461 F2d 1107 Payne v. Ford Motor Company
461 F.2d 1107
4 Fair Empl.Prac.Cas. 917, 4 Empl. Prac. Dec. P 7877
Curtis PAYNE, Appellant,
FORD MOTOR COMPANY, Appellee.
United States Court of Appeals,
Submitted June 14, 1972.
Decided June 19, 1972.
Samuel H. Liberman, Liberman & Baron, St. Louis, Mo., for appellant.
G. Lane Roberts, Jr., St. Louis, Mo., for appellee.
George H. Weiler, III, John de J. Pemberton, Jr., Acting Gen. Counsel, Julia P. Cooper, Chief, Appellate Division, David W. Zugschwerdt, George H. Weiler, III, Attys., Equal Employment Opportunity Commission, Washington, D. C., amici curiae.
Before ROSS and STEPHENSON, Circuit Judges, and URBOM,* Chief District Judge.
Curtis Payne commenced this action in the United States District Court for the Eastern District of Missouri under Title VII of the Civil Rights Act of 19641 and under 42 U.S.C. Sec. 19812 to recover damages from his employer, Ford Motor Company for allegedly subjecting him "to different and less favorable terms and conditions of employment than were applied in the case of White fellow employees." The District Court, 334 F.Supp. 172, dismissed the complaint on the ground that Sec. 1981 applies only to State action and does not reach discriminatory practices in the private business sector. In the alternative, the District Court found that it did not possess subject matter jurisdiction over the Title VII claims because Payne had not first obtained from the Equal Employment Opportunity Commission a finding that there exists reasonable cause to believe that his charges of racial discrimination are true.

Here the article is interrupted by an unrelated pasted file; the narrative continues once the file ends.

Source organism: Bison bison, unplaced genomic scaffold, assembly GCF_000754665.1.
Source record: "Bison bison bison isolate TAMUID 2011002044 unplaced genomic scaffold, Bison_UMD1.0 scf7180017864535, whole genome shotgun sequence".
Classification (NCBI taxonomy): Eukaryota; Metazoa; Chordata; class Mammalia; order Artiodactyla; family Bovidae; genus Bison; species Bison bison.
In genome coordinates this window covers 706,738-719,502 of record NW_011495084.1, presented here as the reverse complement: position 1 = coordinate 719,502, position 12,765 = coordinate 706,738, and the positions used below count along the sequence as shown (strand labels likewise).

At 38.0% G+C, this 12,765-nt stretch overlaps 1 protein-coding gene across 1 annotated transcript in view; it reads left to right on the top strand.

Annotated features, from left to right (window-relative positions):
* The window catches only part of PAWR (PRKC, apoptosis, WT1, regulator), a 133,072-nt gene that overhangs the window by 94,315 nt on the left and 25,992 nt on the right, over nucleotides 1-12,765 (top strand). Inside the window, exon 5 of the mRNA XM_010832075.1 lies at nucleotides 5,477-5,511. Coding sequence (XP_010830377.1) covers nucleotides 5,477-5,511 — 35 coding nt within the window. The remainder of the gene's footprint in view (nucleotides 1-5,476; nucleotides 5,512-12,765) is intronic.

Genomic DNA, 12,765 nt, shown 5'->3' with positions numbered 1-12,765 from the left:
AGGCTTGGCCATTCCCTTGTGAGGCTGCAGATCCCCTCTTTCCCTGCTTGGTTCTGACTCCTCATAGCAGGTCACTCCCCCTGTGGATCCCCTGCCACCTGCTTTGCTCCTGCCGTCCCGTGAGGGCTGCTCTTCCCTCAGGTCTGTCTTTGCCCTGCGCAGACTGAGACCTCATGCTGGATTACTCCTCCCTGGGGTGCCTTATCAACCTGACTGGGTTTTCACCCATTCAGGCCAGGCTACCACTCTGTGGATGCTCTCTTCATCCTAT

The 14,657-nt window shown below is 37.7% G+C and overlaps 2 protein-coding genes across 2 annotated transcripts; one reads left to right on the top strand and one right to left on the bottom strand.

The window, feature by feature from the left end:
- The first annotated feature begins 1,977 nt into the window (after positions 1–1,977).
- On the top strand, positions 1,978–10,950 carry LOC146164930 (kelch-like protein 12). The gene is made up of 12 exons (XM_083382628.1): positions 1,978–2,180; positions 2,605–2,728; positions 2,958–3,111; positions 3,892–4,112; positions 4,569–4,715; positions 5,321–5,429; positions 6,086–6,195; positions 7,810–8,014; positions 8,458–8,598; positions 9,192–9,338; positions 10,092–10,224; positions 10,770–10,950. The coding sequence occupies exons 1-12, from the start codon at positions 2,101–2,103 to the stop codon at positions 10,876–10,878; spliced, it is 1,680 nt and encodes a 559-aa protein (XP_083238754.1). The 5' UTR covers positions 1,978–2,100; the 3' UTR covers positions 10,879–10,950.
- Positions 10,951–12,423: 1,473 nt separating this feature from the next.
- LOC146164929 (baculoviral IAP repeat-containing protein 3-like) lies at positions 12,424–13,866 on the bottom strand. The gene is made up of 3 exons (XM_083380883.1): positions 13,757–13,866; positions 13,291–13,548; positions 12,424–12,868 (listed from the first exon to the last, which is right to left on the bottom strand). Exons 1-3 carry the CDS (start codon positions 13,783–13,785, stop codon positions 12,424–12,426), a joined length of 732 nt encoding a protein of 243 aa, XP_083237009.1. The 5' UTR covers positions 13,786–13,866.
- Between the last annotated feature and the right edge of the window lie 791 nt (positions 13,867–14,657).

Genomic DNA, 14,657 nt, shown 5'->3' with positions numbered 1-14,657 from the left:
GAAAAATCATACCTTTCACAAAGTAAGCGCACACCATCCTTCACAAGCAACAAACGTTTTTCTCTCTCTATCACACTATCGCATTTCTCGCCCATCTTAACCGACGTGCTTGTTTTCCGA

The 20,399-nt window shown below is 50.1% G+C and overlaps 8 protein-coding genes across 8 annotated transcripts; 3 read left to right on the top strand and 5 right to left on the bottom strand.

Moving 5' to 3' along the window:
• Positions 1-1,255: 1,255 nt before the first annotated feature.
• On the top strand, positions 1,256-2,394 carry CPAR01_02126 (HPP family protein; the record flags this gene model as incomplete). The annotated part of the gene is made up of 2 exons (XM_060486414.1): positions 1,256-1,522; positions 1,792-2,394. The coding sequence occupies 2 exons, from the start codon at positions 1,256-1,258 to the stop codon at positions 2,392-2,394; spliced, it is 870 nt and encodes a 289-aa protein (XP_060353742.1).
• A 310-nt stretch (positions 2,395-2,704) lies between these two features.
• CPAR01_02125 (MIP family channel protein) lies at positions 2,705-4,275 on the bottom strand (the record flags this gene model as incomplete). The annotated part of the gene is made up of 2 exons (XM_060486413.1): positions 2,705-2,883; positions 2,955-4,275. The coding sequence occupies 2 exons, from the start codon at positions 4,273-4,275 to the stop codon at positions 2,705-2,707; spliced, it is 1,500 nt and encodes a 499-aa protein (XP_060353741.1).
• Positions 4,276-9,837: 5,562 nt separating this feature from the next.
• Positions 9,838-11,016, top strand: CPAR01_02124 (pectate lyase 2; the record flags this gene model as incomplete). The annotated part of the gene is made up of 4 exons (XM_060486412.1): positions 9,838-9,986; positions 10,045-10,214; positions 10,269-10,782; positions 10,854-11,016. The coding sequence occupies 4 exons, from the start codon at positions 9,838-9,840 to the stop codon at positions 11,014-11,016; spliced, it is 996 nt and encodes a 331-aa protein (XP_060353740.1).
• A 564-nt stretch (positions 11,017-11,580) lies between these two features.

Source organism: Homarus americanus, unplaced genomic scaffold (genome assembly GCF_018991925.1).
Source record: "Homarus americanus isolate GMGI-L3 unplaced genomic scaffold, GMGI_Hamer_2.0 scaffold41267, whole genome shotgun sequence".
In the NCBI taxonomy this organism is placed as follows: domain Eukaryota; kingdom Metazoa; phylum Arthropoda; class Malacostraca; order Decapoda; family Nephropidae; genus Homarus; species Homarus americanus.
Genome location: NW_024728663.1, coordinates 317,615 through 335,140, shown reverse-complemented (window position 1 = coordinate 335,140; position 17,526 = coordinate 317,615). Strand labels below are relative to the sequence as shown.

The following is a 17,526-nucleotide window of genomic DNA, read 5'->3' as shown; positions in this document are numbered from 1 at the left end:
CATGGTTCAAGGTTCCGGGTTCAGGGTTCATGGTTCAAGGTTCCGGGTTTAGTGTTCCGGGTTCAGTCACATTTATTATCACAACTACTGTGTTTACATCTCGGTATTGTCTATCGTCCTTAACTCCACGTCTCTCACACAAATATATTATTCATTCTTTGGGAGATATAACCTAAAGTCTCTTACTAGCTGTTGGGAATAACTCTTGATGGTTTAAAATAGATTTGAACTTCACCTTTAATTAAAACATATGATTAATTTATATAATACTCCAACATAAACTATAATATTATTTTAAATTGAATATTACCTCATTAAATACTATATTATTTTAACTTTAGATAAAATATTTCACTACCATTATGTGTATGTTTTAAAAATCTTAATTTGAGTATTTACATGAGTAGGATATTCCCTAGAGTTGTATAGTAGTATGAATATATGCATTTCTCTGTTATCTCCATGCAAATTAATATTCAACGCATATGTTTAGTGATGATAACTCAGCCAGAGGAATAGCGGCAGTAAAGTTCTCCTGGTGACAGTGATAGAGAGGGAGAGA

Subsequent to the decision of the District Court, this court decided Brady v. Bristol-Meyers, Inc., 459 F.2d 621 (1972) and Green v. McDonnell Douglas Corporation, 463 F.2d 337 (1972), renewed petition for rehearing en banc pending. Brady established for this circuit the proposition that Sec. 1981 reaches racially discriminatory practices that arise in the private sector. Green, noting with approval cases from other circuits holding that an EEOC finding of reasonable cause is not a jurisdictional prerequisite to litigation of a Title VII claim, held that a District Court possesses subject matter jurisdiction to entertain Title VII claims with respect to which no such finding has been made. Application of these principles in the instant case serves completely to undercut the theories upon which the District Court relied in dismissing the complaint. Accordingly, the judgment appealed from must be reversed and the case remanded to the District Court for reconsideration in light of Brady and Green.
The District Court is directed to reinstate the complaint and to conduct further proceedings not inconsistent with this opinion.